In the Simien Mountains National Park in the north of Ethiopia, there are more than a dozen four-thousanders crowd. If you hike here, you will experience deep gorges, rugged cliffs and green plateaus. A World Heritage Site with spectacular views.
The most beautiful of the camps is Gich. It lies above the village of the same name on a huge plateau. We share the soft meadow mats at 3500 meters in height with delicate horses grazing above the huts and some children playing frisbee with a young Frenchman.
In front of us is our first four-thousander, the Inatye, with a magnificent view over the entire national park. The first full day of hiking behind us: Six hours we walked on narrow paths through moss-covered forests and knee-high grasses. At the end came the hardest, one last climb over the main street of Gich. We have climbed the steep, rock-cut path in large steps. At the top we enjoy the landscape exhausted, lying down, stretched out in front of our tents.
The umbrella of Africa is called the Ethiopians the Simien Mountains National Park (SMNP), in German Sämen National Park. At just 220 square kilometers, more than a dozen four-thousand-meter crowds throng here. The highest with 4624 meters is the Ras Daschen. More than a thousand feet deep, the volcanic rock breaks off into steep, shady ravines. And the green, sunny plateaus are still inhabited and cultivated at over 3000 meters.
Gardens surround the villages with the thatched rondavels with teff, a millet species cultivated in Ethiopia as a particularly resilient crop. In spring, from September to October, gardens and pastures light up in fresh lime green. In the northeast, a spectacular mountain range around the Ras Daschen completes the panorama.
We are as well-practiced mountaineers with our two children, 7 and 13 years old. For reinforcement we borrowed a Reitmuli. Even our luggage – tents, cooking utensils, food – is brought from camp to camp by a small caravan. Teddy, our young guide from the town of Debark at the foot of the mountains, takes the children by the hand when it gets steep.
The 21-year-old runs next to us when we’re tired and just looking around, pointing to the Jeladas, a baboon-related monkey species found only here on the plateau. Also a scout with an ancient rifle accompanies us. He says he has always had it. What he needs it remains unclear, but the protection is required by the state.
From a promontory we can observe a wonderful spectacle of nature: In one of the shady gorges of the opposite slope, a waterfall plunges hundreds of meters into the depths. Teddy says that climbers on this wall have been downhill recently. The sighting and securing of the rocks took two days, on the third day the Spanish pioneers ventured into the depths. On the fourth, the descent was possible again via another route. Climbers then reached Camp Gich again via a ladder.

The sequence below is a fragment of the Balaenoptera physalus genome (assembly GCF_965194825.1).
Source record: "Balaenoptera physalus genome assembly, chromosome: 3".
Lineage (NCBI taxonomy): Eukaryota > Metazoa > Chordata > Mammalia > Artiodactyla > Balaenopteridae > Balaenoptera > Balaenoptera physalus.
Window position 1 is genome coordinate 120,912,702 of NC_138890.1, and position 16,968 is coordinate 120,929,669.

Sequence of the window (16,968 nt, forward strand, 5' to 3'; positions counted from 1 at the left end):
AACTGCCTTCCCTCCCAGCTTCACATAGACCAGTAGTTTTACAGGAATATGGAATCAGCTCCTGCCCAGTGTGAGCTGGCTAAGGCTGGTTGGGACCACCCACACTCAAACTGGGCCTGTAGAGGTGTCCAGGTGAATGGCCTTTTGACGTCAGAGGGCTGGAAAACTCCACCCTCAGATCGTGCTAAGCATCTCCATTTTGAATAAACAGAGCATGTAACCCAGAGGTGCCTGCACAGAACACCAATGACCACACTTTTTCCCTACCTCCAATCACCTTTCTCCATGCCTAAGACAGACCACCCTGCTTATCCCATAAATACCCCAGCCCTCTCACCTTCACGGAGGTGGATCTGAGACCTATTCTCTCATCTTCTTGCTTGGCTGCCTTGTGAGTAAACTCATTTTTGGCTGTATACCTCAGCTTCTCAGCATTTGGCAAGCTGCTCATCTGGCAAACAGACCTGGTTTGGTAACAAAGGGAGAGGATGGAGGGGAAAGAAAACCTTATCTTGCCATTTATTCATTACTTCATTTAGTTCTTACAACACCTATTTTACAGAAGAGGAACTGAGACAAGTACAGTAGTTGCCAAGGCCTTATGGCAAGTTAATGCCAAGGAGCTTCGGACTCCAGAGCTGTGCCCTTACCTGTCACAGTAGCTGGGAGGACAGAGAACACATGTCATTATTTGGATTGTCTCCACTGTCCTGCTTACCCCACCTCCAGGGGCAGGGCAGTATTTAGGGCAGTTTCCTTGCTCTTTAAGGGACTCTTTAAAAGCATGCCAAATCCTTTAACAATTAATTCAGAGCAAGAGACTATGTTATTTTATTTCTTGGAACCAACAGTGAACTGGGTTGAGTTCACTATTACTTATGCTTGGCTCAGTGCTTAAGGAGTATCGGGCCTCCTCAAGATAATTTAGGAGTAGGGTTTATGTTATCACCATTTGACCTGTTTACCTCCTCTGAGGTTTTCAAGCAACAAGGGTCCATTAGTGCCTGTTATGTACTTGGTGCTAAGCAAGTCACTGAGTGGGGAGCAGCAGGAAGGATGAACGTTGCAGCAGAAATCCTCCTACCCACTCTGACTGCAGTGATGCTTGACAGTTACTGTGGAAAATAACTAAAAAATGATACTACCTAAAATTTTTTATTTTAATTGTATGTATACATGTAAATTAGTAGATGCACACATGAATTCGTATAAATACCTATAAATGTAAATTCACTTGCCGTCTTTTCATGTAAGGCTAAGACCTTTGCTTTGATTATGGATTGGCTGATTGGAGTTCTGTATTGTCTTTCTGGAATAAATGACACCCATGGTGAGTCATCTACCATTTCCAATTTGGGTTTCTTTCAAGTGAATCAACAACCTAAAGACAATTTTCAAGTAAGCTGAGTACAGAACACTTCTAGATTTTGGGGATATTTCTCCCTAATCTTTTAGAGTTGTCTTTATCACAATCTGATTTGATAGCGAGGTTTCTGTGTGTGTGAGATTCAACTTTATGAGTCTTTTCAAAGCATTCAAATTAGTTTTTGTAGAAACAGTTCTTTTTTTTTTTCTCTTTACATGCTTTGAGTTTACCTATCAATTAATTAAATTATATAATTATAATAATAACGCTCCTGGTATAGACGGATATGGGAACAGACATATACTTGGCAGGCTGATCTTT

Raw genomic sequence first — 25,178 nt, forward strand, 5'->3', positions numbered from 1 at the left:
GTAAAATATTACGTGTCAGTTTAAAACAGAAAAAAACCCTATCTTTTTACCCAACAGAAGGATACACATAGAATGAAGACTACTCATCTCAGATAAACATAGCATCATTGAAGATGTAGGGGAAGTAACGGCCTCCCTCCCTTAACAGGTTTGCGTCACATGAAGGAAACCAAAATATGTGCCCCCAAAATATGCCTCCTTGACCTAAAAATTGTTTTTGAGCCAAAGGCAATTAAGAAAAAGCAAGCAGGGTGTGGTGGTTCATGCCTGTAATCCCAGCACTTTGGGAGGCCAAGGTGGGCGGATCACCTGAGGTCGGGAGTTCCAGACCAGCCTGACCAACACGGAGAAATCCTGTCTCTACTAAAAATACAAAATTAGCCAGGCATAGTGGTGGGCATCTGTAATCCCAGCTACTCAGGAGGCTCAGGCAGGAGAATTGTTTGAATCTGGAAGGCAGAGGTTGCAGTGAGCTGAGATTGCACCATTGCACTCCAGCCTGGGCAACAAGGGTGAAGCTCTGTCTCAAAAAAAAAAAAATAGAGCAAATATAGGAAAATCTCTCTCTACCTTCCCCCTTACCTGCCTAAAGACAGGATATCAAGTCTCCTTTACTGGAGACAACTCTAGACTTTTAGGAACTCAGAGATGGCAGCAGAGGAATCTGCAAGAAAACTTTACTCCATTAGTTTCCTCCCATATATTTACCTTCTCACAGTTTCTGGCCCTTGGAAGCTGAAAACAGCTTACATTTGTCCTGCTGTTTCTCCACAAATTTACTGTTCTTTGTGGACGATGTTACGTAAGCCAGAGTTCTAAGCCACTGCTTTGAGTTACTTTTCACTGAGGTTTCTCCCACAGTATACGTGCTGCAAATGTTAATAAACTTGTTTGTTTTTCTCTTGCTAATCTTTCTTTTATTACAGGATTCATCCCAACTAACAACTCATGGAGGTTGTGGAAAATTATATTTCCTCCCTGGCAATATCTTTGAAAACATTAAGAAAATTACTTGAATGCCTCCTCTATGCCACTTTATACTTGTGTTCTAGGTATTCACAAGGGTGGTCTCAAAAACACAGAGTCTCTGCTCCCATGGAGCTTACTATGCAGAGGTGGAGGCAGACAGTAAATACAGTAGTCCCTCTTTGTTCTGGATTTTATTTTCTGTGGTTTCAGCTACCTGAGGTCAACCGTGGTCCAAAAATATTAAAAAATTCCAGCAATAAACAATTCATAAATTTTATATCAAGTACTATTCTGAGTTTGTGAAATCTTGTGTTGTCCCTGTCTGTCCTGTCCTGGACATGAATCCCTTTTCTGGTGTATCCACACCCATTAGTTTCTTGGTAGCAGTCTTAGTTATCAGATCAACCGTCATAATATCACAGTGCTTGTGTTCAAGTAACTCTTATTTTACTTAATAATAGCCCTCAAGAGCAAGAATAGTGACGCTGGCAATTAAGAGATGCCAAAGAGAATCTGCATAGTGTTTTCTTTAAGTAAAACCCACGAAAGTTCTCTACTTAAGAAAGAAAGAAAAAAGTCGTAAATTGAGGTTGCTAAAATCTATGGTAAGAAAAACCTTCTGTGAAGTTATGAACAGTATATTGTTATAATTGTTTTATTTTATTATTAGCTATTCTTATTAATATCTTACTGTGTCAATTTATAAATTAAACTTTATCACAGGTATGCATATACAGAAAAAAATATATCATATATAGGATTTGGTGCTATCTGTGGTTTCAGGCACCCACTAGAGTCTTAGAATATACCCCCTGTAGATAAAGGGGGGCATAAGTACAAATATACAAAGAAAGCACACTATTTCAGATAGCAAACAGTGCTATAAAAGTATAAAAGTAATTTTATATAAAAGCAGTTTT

The Ethiopian guides, trained for three years with special knowledge of the mountains and in the English language, guide foreigners to the right places for camping and climbing. The extreme athletes, however, had to bring their own equipment.
Our lunchtime camp is also located at a refreshing waterfall. Several times, cool streams pour into deep catch basins. We scramble over the slate-gray rock, find niches for a comfortable seat and let our feet dangle over the abyss.
Time to look for the Walia Ibex, the Ethiopian ibex. He remains hidden, however, the animals are rarely seen. Not long after the Sämen Mountains were proclaimed a Unesco World Heritage Site in 1978 , they were given the status of endangered heritage: too many people live in the mountains to keep their animal populations growing.
Since then, Unesco and local politicians have fought a fierce struggle for every square meter of space that the National Park is to expand and any village that could lose its livelihood and be relocated.
Our most impressive animal experience in the mountains is therefore closely linked to the people. A few children joke with us at one of the rest areas and lose sight of their real task – the herding of the flock of sheep. Suddenly we see the animals storming over the pasture in an excited zigzag. A little later, the children drag an injured sheep. A wolf or jackal tore it, they tell it. Because of the rabies danger, the farmers can not even consume the meat.
At night it gets cold in the camps. Frost forms on the grass, the Milky Way stretches across the night sky. At the fire in the round hut, stories are being told, dreams spun, plans for the future made.
For the young leaders in the National Park it is the dream of tourist discovery. Because so far, the spectacularly beautiful mountains have remained almost unknown. Nearly 20,000 foreign hikers are currently entering the National Park each year – only a fraction of the number of visitors to other African natural monuments.